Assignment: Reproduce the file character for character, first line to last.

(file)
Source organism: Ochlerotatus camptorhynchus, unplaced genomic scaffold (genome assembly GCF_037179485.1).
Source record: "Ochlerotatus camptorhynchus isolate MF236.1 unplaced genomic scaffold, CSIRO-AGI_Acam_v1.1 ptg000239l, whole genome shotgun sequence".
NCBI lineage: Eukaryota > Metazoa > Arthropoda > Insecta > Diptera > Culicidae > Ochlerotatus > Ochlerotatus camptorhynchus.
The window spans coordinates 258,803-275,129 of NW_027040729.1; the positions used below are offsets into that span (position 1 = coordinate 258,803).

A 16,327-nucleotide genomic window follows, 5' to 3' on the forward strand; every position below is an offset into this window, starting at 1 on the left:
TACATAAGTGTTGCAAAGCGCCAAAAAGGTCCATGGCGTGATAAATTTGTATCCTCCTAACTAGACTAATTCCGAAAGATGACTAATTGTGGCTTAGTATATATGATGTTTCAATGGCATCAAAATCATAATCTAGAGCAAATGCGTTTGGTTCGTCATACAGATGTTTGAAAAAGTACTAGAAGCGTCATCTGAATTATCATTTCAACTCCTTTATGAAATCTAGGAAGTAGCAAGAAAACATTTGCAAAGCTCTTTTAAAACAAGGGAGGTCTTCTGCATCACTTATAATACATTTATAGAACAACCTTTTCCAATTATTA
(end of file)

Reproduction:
Source organism: Ochlerotatus camptorhynchus, unplaced genomic scaffold (genome assembly GCF_037179485.1).
Source record: "Ochlerotatus camptorhynchus isolate MF236.1 unplaced genomic scaffold, CSIRO-AGI_Acam_v1.1 ptg000239l, whole genome shotgun sequence".
NCBI lineage: Eukaryota > Metazoa > Arthropoda > Insecta > Diptera > Culicidae > Ochlerotatus > Ochlerotatus camptorhynchus.
The window spans coordinates 258,803-275,129 of NW_027040729.1; the positions used below are offsets into that span (position 1 = coordinate 258,803).

A 16,327-nucleotide genomic window follows, 5' to 3' on the forward strand; every position below is an offset into this window, starting at 1 on the left:
TACATAAGTGTTGCAAAGCGCCAAAAAGGTCCATGGCGTGATAAATTTGTATCCTCCTAACTAGACTAATTCCGAAAGATGACTAATTGTGGCTTAGTATATATGATGTTTCAATGGCATCAAAATCATAATCTAGAGCAAATGCGTTTGGTTCGTCATACAGATGTTTGAAAAAGTACTAGAAGCGTCATCTGAATTATCATTTCAACTCCTTTATGAAATCTAGGAAGTAGCAAGAAAACATTTGCAAAGCTCTTTTAAAACAAGGGAGGTCTTCTGCATCACTTATAATACATTTATAGAACAACCTTTTCCAATTATTA